Of course, austerity cuts impose difficult decisions on councils.
The work to bring three empty buildings on the north side of Northumberland Square back into residential use will certainly enhance this conservation area.
But its hefty £5.6million price tag contrasts sharply with the savings anticipated in the proposal to demolish, rather than repair, the historic Borough Road footbridge.
This imposing bridge combines utility, amenity and accessibility for disabled and special-needs users, with its heritage value an important contributor to the character and distinctiveness of the New Quay conservation area.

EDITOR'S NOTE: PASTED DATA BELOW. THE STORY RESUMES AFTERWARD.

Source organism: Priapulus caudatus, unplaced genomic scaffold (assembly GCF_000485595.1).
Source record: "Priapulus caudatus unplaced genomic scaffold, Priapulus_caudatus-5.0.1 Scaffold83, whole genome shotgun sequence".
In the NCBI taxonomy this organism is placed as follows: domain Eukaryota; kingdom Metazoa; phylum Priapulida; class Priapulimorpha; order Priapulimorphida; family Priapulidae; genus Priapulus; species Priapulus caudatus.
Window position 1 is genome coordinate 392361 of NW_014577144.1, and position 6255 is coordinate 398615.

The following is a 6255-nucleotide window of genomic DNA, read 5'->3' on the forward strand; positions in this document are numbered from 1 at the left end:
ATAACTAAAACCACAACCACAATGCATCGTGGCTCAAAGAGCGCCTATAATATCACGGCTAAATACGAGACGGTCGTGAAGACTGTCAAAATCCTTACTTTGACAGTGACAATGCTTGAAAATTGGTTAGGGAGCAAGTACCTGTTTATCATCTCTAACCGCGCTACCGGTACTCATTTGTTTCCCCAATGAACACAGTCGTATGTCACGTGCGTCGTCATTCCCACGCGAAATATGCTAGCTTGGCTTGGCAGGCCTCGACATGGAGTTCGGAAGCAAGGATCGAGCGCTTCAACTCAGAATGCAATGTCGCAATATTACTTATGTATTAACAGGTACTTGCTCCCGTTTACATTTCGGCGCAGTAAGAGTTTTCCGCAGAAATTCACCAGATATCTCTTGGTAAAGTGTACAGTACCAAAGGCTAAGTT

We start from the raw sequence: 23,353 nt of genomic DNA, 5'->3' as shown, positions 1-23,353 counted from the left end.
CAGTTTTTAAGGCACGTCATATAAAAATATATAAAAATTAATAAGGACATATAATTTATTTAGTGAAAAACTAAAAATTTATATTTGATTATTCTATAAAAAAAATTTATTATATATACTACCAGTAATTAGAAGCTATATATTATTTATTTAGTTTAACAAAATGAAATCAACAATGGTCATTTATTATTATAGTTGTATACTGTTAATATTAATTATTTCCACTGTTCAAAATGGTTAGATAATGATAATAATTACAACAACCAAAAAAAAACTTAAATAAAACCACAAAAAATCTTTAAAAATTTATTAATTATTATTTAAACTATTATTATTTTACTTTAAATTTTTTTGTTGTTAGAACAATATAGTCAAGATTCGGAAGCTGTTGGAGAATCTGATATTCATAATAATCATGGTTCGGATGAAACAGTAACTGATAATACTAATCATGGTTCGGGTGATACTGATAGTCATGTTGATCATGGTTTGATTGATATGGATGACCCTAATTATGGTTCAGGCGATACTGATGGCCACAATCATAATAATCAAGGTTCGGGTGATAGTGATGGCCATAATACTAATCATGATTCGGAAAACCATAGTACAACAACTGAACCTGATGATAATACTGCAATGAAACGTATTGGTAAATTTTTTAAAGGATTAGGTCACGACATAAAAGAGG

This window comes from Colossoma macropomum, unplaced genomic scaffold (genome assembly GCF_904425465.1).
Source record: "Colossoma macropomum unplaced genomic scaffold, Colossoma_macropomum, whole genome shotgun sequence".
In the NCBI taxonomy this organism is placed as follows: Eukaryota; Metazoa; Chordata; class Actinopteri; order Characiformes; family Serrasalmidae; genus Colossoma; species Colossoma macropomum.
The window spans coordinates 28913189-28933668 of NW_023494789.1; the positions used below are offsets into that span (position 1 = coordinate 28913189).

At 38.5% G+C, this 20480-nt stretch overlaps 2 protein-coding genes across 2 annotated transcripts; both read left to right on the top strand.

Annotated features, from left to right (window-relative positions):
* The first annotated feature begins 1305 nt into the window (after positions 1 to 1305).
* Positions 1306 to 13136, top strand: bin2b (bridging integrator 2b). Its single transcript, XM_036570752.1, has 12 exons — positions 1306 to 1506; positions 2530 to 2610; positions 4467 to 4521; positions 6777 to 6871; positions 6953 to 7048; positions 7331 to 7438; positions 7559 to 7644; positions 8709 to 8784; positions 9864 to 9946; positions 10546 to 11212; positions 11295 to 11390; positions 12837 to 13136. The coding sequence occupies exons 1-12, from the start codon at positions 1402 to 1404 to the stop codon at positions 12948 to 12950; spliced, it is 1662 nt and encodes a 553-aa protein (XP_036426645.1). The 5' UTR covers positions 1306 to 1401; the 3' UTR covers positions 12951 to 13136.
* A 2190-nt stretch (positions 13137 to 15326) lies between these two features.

The council’s struggle to find a point on the steep Borough Road hill for a ground-level pedestrian crossing to serve disabled users and cyclists ignores the bridge’s heritage value, including the amenity of the views from bank top level as compared to crossing at street level.
Use of the bridge will undoubtedly increase with 850 new homes planned in Smiths Dock.
The council should be promoting, not just sporadically enabling, alternative healthier, less polluting travel modes than the car.
With climate catastrophe looming in a much shorter timeframe, its concern with the costs of maintaining the bridge for 40-plus years after repair could be misplaced.
It also implies the unwelcome presumption that austerity cuts to local public spending will go on indefinitely.